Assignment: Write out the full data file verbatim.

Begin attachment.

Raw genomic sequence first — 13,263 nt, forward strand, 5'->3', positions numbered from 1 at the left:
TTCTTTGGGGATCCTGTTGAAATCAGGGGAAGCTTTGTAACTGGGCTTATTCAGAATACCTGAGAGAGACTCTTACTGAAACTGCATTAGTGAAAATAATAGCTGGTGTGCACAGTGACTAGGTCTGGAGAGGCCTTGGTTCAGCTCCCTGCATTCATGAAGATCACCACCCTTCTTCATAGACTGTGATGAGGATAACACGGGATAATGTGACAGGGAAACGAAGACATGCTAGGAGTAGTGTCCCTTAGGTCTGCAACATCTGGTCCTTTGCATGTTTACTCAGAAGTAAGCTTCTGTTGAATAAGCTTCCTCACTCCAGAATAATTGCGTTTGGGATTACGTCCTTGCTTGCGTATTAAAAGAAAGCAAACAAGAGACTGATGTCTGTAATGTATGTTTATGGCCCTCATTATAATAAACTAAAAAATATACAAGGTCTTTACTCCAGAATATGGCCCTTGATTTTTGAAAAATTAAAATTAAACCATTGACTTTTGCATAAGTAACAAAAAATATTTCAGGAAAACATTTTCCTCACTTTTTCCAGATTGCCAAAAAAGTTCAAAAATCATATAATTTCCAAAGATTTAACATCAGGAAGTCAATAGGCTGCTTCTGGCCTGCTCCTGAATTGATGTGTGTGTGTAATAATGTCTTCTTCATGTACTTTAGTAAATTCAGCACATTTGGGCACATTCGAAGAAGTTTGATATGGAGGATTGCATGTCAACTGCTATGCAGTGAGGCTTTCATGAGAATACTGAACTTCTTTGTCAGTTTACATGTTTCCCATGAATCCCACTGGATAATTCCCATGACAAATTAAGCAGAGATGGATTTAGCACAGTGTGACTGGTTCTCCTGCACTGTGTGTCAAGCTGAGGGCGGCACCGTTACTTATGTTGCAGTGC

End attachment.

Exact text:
Raw genomic sequence first — 13,263 nt, forward strand, 5'->3', positions numbered from 1 at the left:
TTCTTTGGGGATCCTGTTGAAATCAGGGGAAGCTTTGTAACTGGGCTTATTCAGAATACCTGAGAGAGACTCTTACTGAAACTGCATTAGTGAAAATAATAGCTGGTGTGCACAGTGACTAGGTCTGGAGAGGCCTTGGTTCAGCTCCCTGCATTCATGAAGATCACCACCCTTCTTCATAGACTGTGATGAGGATAACACGGGATAATGTGACAGGGAAACGAAGACATGCTAGGAGTAGTGTCCCTTAGGTCTGCAACATCTGGTCCTTTGCATGTTTACTCAGAAGTAAGCTTCTGTTGAATAAGCTTCCTCACTCCAGAATAATTGCGTTTGGGATTACGTCCTTGCTTGCGTATTAAAAGAAAGCAAACAAGAGACTGATGTCTGTAATGTATGTTTATGGCCCTCATTATAATAAACTAAAAAATATACAAGGTCTTTACTCCAGAATATGGCCCTTGATTTTTGAAAAATTAAAATTAAACCATTGACTTTTGCATAAGTAACAAAAAATATTTCAGGAAAACATTTTCCTCACTTTTTCCAGATTGCCAAAAAAGTTCAAAAATCATATAATTTCCAAAGATTTAACATCAGGAAGTCAATAGGCTGCTTCTGGCCTGCTCCTGAATTGATGTGTGTGTGTAATAATGTCTTCTTCATGTACTTTAGTAAATTCAGCACATTTGGGCACATTCGAAGAAGTTTGATATGGAGGATTGCATGTCAACTGCTATGCAGTGAGGCTTTCATGAGAATACTGAACTTCTTTGTCAGTTTACATGTTTCCCATGAATCCCACTGGATAATTCCCATGACAAATTAAGCAGAGATGGATTTAGCACAGTGTGACTGGTTCTCCTGCACTGTGTGTCAAGCTGAGGGCGGCACCGTTACTTATGTTGCAGTGC